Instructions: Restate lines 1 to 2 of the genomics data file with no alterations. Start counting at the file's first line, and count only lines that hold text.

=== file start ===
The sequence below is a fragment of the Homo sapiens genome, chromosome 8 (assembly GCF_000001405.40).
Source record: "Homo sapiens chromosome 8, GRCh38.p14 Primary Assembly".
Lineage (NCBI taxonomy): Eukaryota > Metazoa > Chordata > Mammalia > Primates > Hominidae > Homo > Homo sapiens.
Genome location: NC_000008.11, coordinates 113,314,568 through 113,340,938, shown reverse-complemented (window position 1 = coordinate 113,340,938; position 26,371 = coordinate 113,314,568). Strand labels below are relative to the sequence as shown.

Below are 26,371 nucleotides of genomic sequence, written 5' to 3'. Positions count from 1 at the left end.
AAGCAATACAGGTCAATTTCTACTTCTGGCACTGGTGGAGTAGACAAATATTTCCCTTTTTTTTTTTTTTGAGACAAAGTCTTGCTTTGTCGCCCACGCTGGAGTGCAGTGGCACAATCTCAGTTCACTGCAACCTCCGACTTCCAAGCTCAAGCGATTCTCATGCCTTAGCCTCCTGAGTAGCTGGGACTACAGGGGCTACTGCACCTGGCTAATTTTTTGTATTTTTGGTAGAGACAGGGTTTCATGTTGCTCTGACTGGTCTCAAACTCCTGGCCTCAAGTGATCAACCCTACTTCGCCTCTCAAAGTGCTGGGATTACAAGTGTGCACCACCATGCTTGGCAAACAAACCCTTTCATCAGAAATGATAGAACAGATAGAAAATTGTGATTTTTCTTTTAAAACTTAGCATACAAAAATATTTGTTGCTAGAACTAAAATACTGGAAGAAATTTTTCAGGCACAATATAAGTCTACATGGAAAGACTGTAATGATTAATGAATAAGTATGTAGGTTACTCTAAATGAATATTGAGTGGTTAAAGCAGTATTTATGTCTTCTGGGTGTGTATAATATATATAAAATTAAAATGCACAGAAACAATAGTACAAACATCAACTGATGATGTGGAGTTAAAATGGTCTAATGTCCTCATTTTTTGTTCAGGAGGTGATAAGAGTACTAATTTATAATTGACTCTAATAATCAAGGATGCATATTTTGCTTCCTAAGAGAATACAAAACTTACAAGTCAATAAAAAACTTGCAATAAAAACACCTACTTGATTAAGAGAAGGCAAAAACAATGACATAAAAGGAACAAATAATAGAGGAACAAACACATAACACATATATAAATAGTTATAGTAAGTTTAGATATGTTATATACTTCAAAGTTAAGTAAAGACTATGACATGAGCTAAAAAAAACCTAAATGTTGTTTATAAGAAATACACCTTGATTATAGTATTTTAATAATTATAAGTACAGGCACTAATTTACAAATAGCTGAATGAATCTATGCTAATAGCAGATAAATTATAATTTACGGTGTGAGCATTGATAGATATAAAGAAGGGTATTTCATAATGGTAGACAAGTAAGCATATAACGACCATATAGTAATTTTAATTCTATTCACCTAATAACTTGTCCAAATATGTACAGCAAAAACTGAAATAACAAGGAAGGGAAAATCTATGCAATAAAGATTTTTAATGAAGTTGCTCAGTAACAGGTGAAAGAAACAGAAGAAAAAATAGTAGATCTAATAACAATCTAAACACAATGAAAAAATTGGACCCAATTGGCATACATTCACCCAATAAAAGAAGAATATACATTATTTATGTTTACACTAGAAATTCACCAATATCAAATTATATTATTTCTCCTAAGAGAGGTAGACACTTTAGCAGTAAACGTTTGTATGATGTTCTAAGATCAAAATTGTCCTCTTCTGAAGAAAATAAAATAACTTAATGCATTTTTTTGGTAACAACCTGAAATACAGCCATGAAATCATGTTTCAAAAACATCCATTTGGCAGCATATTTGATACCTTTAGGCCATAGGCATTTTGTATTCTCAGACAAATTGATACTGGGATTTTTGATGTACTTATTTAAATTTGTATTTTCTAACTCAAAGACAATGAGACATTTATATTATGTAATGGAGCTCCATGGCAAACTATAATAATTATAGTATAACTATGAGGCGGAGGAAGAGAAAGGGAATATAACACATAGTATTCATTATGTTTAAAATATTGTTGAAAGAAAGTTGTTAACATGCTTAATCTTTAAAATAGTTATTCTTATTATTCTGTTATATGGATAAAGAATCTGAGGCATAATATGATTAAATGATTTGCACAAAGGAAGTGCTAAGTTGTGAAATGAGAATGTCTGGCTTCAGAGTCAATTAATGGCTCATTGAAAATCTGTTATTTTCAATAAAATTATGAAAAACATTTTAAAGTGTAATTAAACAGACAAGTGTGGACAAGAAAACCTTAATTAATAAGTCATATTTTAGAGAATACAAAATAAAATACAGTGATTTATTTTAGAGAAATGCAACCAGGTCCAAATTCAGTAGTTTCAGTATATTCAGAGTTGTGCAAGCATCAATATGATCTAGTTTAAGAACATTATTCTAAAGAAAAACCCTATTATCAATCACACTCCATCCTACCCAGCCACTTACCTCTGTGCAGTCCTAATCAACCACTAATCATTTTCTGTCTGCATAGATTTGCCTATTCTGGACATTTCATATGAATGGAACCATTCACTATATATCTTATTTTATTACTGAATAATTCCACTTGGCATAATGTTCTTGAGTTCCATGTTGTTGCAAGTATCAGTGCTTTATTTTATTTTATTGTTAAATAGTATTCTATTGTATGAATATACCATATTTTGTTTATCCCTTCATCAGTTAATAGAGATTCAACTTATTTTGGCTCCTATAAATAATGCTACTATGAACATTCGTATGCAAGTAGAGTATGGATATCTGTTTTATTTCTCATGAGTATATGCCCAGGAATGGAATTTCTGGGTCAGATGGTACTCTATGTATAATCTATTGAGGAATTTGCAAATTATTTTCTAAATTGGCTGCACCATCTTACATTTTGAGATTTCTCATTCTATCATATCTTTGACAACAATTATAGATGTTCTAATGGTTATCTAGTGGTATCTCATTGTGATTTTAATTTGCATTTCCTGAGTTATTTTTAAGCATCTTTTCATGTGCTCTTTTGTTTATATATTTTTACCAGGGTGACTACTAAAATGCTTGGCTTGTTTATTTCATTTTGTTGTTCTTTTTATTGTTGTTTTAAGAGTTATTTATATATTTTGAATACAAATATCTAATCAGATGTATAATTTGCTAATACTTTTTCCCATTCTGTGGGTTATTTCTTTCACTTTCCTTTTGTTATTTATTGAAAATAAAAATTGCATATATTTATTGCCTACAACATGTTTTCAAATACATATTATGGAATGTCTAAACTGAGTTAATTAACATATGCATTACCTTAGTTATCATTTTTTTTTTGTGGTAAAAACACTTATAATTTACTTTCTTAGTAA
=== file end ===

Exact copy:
The sequence below is a fragment of the Homo sapiens genome, chromosome 8 (assembly GCF_000001405.40).
Source record: "Homo sapiens chromosome 8, GRCh38.p14 Primary Assembly".